Me…. Baking Challa? Who would of thought?
Well, I admit, when I first saw your inviting mail for the challa project baking, I raised my eyebrow….
Me baking Challa? This is my husband’s job ( he is a professional pastry-cook) and my job is usually eating it. ( with just plain butter is the best J )
I thought is this an attempt to make me more religious…. ???? I couldn’t help remembering the rabbi’s wife just before I got married lecturing me how every mother and daughter should light shabbat candles and bake a challa.….( yeah… right…) But then I was charmed by the idea that the challot (plural for challa in Hebrew) are meant to be given to others to welcome them to the community. what a great initiative! , why didn’t I think of that?
Well great purpose I thought I am in, the evening we made the challot was a lot of fun, I got to meet new Israeli members of the community and had the chance to find out the secrets of making a challa without being around my husband and his mess while he is in the kitchen. It seems that years of practicing on braiding my daughters hair, did not give me any advantage on succeeding with braiding from 6….( so I guess I can add: it was challenging as well).
But the best part of the project (aside from eating a fresh home made challa with butter of course) was to see the faces of the people who received the challa and their warm words of thankfulness.
Great experience, I am proud to have part in it. Thank you very much.
Waiting to host at my place too.
Photography Today-Natan Dvir: An Israeli born photographer, now living in New York:
Born in Israel in 1972 Natan Dvir received his Masters degree in Business Administration (MBA) at Tel
Aviv University in 1998.
Dvir began his photography career shooting for a number of Israeli publications. Today, he lives in New-York and works as a freelance photographer represented by Polaris Images, specializing in documentary and editorial photography focusing mainly on the human aspect of political, social and humanitarian subjects.
Some of his most interesting work is a series called “Eighteen” in which he photographed Arab men and women turning 18. In an interview he explained what’s behind this project:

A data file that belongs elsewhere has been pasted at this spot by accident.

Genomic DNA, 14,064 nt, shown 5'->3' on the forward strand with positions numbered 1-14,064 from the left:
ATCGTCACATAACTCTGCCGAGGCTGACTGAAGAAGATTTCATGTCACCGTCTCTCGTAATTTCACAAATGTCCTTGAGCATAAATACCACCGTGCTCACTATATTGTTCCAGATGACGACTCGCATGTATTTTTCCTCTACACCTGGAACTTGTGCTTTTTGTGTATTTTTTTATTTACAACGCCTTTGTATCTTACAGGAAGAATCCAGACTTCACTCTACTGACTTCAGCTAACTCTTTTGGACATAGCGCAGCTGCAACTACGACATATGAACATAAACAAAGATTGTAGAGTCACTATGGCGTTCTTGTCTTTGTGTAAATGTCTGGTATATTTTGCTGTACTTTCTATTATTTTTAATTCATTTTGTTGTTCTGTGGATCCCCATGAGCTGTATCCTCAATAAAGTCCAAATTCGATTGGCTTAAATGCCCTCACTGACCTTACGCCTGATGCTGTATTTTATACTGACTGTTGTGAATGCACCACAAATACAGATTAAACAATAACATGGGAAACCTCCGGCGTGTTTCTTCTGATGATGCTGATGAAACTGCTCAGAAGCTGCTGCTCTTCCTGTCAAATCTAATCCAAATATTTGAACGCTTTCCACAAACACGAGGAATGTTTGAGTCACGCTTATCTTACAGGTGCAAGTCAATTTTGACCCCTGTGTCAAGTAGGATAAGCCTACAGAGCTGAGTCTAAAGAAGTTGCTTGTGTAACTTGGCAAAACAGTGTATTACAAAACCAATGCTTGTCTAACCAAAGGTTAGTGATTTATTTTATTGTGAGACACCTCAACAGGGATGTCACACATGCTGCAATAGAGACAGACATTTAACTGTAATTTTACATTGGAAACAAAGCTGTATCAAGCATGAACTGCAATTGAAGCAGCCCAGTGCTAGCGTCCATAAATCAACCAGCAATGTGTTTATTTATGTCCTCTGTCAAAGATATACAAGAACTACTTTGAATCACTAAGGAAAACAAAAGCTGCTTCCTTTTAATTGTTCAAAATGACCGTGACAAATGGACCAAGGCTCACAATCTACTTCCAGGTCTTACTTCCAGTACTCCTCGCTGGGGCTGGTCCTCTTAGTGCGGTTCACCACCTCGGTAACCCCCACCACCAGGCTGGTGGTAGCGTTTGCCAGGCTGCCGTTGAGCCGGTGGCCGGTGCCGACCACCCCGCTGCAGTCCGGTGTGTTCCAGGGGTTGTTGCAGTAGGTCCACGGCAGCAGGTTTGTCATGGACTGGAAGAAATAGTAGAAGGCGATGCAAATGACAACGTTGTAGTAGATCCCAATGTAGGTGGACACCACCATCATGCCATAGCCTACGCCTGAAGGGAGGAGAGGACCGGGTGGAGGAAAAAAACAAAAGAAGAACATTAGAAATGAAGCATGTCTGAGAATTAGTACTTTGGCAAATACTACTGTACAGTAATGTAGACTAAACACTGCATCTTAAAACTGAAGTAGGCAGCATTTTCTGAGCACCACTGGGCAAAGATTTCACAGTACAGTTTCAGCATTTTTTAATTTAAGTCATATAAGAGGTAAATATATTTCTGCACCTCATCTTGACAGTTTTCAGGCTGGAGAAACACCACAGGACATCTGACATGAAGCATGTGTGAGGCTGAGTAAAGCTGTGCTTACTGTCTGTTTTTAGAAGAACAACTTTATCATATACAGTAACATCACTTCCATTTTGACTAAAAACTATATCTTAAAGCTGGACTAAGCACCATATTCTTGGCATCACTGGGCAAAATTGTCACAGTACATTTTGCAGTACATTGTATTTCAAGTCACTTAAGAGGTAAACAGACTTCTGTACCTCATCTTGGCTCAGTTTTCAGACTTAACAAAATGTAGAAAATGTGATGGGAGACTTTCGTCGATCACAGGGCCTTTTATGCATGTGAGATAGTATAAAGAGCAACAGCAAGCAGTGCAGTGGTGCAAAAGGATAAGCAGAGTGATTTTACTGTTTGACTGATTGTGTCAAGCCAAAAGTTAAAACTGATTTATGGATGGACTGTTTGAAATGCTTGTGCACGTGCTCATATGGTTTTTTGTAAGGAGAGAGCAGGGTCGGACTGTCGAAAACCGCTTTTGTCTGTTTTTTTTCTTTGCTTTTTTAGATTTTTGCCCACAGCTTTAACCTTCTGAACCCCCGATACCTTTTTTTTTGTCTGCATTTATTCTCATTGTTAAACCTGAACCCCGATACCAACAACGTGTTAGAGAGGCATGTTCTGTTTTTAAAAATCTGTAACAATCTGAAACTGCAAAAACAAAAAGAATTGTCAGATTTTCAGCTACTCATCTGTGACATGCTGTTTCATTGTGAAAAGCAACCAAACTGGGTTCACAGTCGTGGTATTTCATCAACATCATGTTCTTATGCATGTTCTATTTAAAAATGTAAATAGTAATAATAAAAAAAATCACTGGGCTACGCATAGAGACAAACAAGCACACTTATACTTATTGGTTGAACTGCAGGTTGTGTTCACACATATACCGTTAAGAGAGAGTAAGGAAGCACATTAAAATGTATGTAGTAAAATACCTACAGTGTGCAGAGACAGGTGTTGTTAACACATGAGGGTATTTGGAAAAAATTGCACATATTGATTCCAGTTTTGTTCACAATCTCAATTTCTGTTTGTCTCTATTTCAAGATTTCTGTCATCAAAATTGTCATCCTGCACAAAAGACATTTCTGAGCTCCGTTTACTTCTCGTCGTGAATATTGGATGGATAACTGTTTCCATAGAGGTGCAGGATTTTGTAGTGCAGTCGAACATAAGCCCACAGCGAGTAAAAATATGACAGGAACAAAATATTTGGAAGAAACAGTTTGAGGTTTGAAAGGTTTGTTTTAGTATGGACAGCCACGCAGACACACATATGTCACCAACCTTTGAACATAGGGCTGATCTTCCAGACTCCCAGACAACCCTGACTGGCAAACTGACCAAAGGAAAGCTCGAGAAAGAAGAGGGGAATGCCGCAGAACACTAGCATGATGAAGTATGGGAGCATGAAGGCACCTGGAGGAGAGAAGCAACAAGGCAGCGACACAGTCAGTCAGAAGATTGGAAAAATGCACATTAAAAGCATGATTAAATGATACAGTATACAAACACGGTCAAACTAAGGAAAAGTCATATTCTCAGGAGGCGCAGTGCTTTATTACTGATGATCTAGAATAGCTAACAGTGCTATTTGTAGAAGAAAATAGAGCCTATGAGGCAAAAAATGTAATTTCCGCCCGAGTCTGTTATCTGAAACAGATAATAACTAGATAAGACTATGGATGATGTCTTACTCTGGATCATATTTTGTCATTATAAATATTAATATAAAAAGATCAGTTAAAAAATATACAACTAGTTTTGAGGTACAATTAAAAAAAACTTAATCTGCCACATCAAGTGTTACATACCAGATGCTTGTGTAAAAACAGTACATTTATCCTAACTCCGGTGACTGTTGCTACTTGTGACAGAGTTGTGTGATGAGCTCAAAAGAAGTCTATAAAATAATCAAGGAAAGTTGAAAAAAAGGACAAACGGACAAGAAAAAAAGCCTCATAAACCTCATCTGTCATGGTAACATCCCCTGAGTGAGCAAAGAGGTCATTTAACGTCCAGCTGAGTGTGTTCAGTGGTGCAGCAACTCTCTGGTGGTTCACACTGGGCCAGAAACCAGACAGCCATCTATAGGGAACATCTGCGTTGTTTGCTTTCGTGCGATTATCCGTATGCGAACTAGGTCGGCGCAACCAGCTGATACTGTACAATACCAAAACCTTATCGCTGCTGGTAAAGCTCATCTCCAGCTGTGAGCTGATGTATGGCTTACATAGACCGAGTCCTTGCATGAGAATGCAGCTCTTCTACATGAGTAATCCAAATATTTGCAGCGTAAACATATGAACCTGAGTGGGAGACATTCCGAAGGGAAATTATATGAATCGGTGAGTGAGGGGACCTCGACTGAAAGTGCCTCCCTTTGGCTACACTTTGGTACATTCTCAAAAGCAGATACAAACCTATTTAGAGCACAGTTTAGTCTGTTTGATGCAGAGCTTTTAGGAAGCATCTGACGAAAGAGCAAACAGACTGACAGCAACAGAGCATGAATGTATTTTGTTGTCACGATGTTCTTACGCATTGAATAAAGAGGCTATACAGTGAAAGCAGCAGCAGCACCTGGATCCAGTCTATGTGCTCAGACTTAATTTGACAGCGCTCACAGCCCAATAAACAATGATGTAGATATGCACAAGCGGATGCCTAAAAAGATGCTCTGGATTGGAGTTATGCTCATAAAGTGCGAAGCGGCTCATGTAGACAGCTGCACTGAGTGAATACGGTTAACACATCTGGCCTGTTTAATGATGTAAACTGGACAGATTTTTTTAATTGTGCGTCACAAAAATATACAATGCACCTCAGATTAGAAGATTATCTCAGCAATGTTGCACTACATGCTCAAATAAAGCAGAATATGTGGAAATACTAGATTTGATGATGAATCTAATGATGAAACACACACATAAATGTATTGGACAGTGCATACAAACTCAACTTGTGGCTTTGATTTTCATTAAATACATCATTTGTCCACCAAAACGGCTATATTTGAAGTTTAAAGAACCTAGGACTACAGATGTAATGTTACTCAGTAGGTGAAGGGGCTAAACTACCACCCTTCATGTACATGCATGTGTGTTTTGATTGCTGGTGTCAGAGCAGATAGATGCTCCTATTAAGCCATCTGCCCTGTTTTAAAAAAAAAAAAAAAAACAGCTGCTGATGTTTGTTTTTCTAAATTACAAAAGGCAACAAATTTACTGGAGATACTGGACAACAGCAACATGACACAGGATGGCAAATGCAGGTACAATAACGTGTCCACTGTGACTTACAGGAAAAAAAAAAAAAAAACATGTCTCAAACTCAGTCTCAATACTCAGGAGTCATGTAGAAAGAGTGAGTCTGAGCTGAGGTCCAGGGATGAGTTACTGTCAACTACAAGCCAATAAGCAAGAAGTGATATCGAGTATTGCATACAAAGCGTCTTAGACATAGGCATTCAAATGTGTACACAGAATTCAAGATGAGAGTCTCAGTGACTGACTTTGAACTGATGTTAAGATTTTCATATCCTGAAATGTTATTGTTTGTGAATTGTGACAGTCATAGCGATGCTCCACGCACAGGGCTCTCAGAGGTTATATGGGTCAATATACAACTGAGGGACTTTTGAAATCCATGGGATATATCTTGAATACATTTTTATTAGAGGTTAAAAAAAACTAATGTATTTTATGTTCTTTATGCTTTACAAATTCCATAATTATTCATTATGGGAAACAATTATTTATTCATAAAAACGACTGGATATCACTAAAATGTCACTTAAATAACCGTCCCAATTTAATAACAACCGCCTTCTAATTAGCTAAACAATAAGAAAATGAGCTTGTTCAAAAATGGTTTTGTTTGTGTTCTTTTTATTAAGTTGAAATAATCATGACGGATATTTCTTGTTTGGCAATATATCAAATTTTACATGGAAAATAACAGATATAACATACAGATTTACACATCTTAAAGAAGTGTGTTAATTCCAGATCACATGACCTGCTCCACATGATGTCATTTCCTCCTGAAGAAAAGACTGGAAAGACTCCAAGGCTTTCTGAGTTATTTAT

“While Israel is defined as the Jewish state, over a fifth of its population is
Arab (Muslim, Christian, Druze and Bedouin)…..Although I grew up in Israel and spent most of my artistic career
photographing its citizens, I felt I did not really know or understand this society….…In this highly political environment I became interested in the human stories of these people living as a minority in a country defined by its majority religion. Wishing to examine forward-looking aspects of this Arab-Jewish coexistence, I decided to focus on Arab men and women at a crucial point in their lives – turning18 years old….….As a Jewish Israeli man, I expected most of my subjects to regard me with suspicion and distrust. I chose to photograph them in their close surroundings wishing to present the pictures with a sense of place and attempting to reveal the social context within which they live.” (For the full interview http://www.greatermiddleeastphoto.com/2010/07/natan-dvir.html)
Also very interesting is the series he calls “Belief” which includes aesthetically stunning but also piercing and sometimes disturbing images of different religion practices and political situations driven by strong believes.
And if all this politics is too much for you… don’t miss the project titled “The Tel-Avivians” and the series of portraits of prominent israely figures.
To see the images: www.natandvir.com
Written by: Nitsan Tal